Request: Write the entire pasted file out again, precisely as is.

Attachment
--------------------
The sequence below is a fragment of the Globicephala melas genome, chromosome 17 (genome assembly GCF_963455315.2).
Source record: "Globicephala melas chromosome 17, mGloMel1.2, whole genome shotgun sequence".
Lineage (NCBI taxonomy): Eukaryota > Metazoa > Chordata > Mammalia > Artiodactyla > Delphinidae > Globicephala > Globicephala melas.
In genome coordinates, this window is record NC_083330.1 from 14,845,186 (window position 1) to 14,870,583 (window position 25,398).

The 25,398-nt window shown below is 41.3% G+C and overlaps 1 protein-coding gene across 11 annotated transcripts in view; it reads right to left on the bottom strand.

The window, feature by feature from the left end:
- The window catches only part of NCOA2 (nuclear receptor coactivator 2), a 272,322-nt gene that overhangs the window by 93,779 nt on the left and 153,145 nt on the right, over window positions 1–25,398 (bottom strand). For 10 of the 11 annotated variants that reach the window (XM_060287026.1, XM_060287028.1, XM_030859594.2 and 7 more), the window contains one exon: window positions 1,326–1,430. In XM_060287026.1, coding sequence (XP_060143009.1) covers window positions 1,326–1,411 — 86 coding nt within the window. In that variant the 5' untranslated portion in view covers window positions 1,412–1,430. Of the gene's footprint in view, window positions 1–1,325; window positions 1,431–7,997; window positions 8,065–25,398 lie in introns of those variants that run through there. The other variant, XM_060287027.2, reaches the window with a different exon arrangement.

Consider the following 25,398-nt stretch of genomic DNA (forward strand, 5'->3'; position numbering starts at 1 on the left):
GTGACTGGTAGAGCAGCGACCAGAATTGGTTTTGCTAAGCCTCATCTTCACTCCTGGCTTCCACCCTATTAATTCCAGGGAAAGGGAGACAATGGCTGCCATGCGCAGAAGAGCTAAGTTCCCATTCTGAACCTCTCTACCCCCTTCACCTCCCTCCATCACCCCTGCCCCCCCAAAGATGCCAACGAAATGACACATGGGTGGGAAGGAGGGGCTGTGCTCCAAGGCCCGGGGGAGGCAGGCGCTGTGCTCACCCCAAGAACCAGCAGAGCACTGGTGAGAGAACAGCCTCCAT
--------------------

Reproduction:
The sequence below is a fragment of the Globicephala melas genome, chromosome 17 (genome assembly GCF_963455315.2).
Source record: "Globicephala melas chromosome 17, mGloMel1.2, whole genome shotgun sequence".
Lineage (NCBI taxonomy): Eukaryota > Metazoa > Chordata > Mammalia > Artiodactyla > Delphinidae > Globicephala > Globicephala melas.
In genome coordinates, this window is record NC_083330.1 from 14,845,186 (window position 1) to 14,870,583 (window position 25,398).

The 25,398-nt window shown below is 41.3% G+C and overlaps 1 protein-coding gene across 11 annotated transcripts in view; it reads right to left on the bottom strand.

The window, feature by feature from the left end:
- The window catches only part of NCOA2 (nuclear receptor coactivator 2), a 272,322-nt gene that overhangs the window by 93,779 nt on the left and 153,145 nt on the right, over window positions 1–25,398 (bottom strand). For 10 of the 11 annotated variants that reach the window (XM_060287026.1, XM_060287028.1, XM_030859594.2 and 7 more), the window contains one exon: window positions 1,326–1,430. In XM_060287026.1, coding sequence (XP_060143009.1) covers window positions 1,326–1,411 — 86 coding nt within the window. In that variant the 5' untranslated portion in view covers window positions 1,412–1,430. Of the gene's footprint in view, window positions 1–1,325; window positions 1,431–7,997; window positions 8,065–25,398 lie in introns of those variants that run through there. The other variant, XM_060287027.2, reaches the window with a different exon arrangement.

Consider the following 25,398-nt stretch of genomic DNA (forward strand, 5'->3'; position numbering starts at 1 on the left):
GTGACTGGTAGAGCAGCGACCAGAATTGGTTTTGCTAAGCCTCATCTTCACTCCTGGCTTCCACCCTATTAATTCCAGGGAAAGGGAGACAATGGCTGCCATGCGCAGAAGAGCTAAGTTCCCATTCTGAACCTCTCTACCCCCTTCACCTCCCTCCATCACCCCTGCCCCCCCAAAGATGCCAACGAAATGACACATGGGTGGGAAGGAGGGGCTGTGCTCCAAGGCCCGGGGGAGGCAGGCGCTGTGCTCACCCCAAGAACCAGCAGAGCACTGGTGAGAGAACAGCCTCCAT